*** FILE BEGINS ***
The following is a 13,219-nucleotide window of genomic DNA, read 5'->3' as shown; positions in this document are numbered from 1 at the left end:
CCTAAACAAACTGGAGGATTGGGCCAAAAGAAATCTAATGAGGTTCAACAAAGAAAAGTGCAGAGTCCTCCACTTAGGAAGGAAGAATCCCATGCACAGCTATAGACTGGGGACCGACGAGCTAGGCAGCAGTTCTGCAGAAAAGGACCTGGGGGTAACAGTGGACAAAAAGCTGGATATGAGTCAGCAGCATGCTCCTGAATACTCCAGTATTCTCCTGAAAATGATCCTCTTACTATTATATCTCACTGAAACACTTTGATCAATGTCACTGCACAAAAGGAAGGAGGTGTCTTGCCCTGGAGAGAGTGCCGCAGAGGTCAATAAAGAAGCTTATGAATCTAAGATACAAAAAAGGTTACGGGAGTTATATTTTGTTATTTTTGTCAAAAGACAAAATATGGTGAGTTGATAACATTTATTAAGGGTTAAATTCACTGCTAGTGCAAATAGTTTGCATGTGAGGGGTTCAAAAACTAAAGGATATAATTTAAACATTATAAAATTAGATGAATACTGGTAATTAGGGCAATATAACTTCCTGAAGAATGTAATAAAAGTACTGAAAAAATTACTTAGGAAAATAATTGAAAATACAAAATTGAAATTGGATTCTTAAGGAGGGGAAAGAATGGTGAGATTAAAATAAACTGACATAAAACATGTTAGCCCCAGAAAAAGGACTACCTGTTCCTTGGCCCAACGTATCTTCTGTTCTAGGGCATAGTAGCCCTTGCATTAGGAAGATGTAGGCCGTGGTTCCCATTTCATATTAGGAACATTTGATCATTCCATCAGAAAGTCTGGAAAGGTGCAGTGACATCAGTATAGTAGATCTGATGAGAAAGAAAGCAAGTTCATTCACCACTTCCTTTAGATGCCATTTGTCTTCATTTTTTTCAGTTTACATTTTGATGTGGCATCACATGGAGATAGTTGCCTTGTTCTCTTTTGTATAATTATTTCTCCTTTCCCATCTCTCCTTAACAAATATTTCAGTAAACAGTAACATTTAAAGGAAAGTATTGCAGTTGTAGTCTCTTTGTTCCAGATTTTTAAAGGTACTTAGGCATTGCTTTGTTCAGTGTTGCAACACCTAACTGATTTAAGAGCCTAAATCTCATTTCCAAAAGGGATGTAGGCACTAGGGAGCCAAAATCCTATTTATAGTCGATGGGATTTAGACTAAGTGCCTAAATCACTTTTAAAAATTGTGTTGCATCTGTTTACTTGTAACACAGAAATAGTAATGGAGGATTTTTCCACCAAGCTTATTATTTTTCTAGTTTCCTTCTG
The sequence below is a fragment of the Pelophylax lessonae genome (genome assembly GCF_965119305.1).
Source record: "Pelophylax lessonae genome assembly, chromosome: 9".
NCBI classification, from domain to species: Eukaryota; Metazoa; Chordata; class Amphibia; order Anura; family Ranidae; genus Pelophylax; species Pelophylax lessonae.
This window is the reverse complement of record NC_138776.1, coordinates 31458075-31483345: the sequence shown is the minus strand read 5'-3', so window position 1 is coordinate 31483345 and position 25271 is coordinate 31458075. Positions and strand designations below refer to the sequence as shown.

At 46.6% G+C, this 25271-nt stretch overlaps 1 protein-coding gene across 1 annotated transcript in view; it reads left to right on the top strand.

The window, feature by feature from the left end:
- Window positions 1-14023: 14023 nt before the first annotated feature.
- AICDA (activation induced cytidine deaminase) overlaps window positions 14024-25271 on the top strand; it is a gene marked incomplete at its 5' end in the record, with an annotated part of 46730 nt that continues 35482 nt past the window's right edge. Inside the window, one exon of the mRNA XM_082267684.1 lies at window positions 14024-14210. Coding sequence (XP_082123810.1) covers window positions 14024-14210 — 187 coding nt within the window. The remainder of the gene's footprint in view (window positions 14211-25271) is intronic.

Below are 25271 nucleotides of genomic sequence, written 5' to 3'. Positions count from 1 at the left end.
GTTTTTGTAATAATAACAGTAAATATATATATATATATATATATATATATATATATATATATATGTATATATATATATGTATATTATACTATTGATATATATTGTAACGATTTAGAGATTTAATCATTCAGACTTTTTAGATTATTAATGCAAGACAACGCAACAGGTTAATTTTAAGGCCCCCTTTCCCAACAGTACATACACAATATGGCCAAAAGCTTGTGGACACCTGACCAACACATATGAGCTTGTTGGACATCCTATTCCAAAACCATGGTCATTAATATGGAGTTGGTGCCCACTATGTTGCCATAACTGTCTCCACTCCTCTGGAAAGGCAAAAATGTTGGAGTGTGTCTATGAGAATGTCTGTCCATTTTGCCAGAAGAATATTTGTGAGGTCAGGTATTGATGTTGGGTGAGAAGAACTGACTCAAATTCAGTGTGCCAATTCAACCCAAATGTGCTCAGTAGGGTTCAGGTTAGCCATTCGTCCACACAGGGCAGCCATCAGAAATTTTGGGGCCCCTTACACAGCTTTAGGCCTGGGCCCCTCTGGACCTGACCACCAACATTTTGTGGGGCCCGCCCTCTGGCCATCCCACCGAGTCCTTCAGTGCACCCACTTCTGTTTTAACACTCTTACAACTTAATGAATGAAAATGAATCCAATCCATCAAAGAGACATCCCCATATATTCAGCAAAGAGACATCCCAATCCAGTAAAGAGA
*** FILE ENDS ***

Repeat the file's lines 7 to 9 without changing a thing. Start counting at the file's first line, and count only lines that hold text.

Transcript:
At 46.6% G+C, this 25271-nt stretch overlaps 1 protein-coding gene across 1 annotated transcript in view; it reads left to right on the top strand.

The window, feature by feature from the left end:
- Window positions 1-14023: 14023 nt before the first annotated feature.